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Are Your Children in Times Square? Moving from Sensory Overload to Sensory Engagement

ITEM #: 4400308

What's In This Kit?
This kit is designed to help participants understand the impact of sensory overload in the classroom, especially with the element of light. This training program contains the following components:

  • Expected training outcomes and learning objectives
  • Training tips and strategies
  • Training benchmarks
  • Preparation and implementation steps
  • Handouts
  • PowerPoint presentation (19 MB download)
  • The article "Are Your Children in Times Square? Moving from Sensory Overload to Sensory Engagement" by Sandra Duncan and Michelle Salcedo
  • References
  • Resources
  • Training Certificate for Learner �" Certificate of Attendance and Participation
  • Training Certificate for Trainer �" Award Certificate

Who's the Target Audience?
The target audiences for this are beginning, intermediate and advanced teachers working with children from birth to age 8. Encouraging teachers to consider the classroom door from a child’s perspective, this kit helps teachers understand that entryways are an essential aspect of classroom design.

Teacher Skill Level
beginning intermediate advanced
Children's Age Level
infants toddlers preschoolers school-agers birth to 8

Kit Timeline:
Preparation time for this kit is estimated at 1.5 hour. Implementation and actual training time is 4.5 hours, which includes 2.0 of face-to-face training and 2.5 hours of independent study. There is a bonus activity in the Group Instruction face-to-face training, which can add as much as 1 hour to the training time.

Training Outcomes:

  1. Describe the difference between lighting and illumination.
  2. Conduct a lighting assessment of their classroom.
  3. Plan, implement, and document (i.e., photos, videos, sketches, artifacts) at least one learning experience that allows children to immerse themselves in manipulating light to promote children’s sensory engagement in the classroom.
  4. Enhance classroom mood by adding illumination in at least one classroom area or learning center.

These training outcomes address the following professional standards:

  • National Association for the Education of Young Children’s (NAEYC) Standards and Accreditation Performance Criteria (2005). More information on NAEYC’s learning standards can be found at www.naeyc.org.

    The teaching staff arranges the environment to be welcoming and accessible. (9.A.09)

    The teaching staff reorganizes the environment when necessary to help children explore new concepts and topics, sustain their activities, and extend their learning. (3.E.01)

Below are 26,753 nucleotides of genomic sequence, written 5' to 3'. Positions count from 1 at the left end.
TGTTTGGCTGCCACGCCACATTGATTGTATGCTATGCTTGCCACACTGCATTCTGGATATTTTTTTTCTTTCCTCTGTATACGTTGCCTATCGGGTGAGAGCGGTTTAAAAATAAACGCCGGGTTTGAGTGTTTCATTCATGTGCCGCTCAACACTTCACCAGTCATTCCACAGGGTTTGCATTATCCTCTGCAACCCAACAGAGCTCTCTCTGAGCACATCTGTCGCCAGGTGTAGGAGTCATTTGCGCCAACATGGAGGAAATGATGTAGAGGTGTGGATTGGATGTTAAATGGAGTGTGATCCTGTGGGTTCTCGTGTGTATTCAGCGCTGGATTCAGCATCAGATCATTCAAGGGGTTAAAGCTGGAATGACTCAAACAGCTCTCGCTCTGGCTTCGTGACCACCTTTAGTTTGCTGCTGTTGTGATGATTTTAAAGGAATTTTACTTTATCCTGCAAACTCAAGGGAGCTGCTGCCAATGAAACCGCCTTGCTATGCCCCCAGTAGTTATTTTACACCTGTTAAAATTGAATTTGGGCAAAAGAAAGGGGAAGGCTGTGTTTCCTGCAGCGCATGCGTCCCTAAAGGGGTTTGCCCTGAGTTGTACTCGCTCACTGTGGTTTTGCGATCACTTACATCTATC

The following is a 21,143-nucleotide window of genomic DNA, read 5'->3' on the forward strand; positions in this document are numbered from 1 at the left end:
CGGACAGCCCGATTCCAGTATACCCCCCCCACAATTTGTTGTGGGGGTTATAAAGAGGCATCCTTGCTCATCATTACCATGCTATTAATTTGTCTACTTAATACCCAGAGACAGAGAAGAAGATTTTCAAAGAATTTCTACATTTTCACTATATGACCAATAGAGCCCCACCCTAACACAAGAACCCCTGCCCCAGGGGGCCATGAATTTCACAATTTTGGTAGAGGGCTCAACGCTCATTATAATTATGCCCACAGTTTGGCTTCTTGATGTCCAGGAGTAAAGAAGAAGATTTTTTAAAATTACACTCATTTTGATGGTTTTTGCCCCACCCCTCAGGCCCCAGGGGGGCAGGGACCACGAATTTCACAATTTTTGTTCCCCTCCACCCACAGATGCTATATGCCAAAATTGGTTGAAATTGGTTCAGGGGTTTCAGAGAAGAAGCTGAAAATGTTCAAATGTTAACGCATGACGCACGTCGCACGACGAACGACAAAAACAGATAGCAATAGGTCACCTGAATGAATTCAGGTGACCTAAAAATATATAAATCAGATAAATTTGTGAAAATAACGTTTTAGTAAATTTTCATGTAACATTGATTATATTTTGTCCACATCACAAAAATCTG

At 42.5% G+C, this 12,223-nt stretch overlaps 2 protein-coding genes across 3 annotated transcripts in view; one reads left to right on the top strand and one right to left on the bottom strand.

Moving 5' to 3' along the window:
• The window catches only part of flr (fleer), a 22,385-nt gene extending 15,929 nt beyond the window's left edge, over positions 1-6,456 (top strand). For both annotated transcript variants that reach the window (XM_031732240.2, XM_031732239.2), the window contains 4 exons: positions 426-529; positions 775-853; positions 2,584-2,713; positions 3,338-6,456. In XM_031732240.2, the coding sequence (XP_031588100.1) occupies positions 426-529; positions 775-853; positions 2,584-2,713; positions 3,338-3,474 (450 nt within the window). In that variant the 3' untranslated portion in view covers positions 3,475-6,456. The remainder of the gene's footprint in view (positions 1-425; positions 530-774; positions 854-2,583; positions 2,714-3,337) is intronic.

• National Accreditation Commission for Early Care and Education Programs, National Association of Child Care Professionals (NACCP) (2005). More information on NACCP’s learning standards can be found at www.naccp.org.

    Children’s creativity is promoted through daily opportunities for self-expression, symbolic representation, and development of aesthetic sensibility. (D16)

    The arrangement of the classroom encourages children to become engaged and promotes child-centered learning experiences. (D8)

  • Head Start Child Outcomes Framework (2000). Head Start Child Outcomes Framework identifies domain elements and indicators that describe long-term learning goals. More information on Head Start’s Child Outcomes Framework can be found at http://eclkc.ohs.acf.hhs.gov/hslc/tta-system/teaching/eecd/Assessment/Child%20Outcomes/

    The child demonstrates growing confidence in a range of abilities and expresses pride in accomplishments. (Domain: Social & Emotional Development �" Self-Concept)

  • The Head Start Child Development and Early Learning Framework (2010). The Head Start Child Development and Early Learning Framework provide Head Start and other early childhood programs with a description of the developmental building blocks that are most important for a child’s school and long-term success. More information on the Head Start Child Development and Early Learning Framework can be found at: http://eclkc.ohs.acf.hhs.gov/hslc/tta-system/teaching/eecd/Assessment/Child%20Outcomes/ HS_Revised_Child_Outcomes_Framework(rev-Sept2011).pdf and at http://eclkc.ohs. acf.hhs.gov/hslc/tta-system/teaching/eecd/Assessment/Child%20Outcomes/revised- child-outcomes.html.

    The child creates artistic works that reflect thoughts, feelings, experiences, or knowledge. (Domain: Creative Arts Expression �" Art)

  • Universal Design for Learning (UDL). First defined by the Center for Applied Special Technology (CAST) in the 1990s, the UDL framework recognizes that the way individuals learn can be unique. More information about UDL in the early childhood classroom can be found at http://www.ttacnews.vcu.edu/2011/01/udl-101-in-the-early-childhood-environment.html. UDL believes that the curriculum should be created to provide the following:

    The curriculum provides multiple means of representation to give Learners various ways of acquiring information and knowledge.

    The curriculum provides multiple means of expression to provide Learners alternatives for demonstrating what they know.

    The curriculum provides multiple means of engagement to tap into Learners’ interests, challenge them appropriately, and motivate them to learn.

It is important to locate additional state and local standards that relate to this topic or requirements of other regulatory bodies specific to your program.

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